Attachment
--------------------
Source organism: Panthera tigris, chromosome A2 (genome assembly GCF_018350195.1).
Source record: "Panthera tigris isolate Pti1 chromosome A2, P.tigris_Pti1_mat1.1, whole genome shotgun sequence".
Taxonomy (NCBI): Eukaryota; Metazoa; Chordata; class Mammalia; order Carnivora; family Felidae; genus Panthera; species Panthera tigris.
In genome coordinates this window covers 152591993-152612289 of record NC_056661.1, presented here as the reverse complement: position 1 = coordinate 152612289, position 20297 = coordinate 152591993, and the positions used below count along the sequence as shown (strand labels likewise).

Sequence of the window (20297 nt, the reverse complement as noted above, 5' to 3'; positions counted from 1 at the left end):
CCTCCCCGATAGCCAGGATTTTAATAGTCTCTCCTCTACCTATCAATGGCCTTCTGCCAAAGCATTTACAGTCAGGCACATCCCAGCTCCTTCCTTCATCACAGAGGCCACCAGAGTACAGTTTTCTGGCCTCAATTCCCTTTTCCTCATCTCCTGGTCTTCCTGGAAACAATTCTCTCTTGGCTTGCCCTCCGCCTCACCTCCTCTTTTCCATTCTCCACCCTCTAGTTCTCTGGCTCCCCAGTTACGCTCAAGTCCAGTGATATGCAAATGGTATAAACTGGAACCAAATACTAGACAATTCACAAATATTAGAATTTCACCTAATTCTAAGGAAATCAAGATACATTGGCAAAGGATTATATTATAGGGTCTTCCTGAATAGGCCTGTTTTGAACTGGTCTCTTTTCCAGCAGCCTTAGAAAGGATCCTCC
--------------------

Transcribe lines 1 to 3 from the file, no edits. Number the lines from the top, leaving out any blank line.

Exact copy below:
Source organism: Panthera tigris, chromosome A2 (genome assembly GCF_018350195.1).
Source record: "Panthera tigris isolate Pti1 chromosome A2, P.tigris_Pti1_mat1.1, whole genome shotgun sequence".
Taxonomy (NCBI): Eukaryota; Metazoa; Chordata; class Mammalia; order Carnivora; family Felidae; genus Panthera; species Panthera tigris.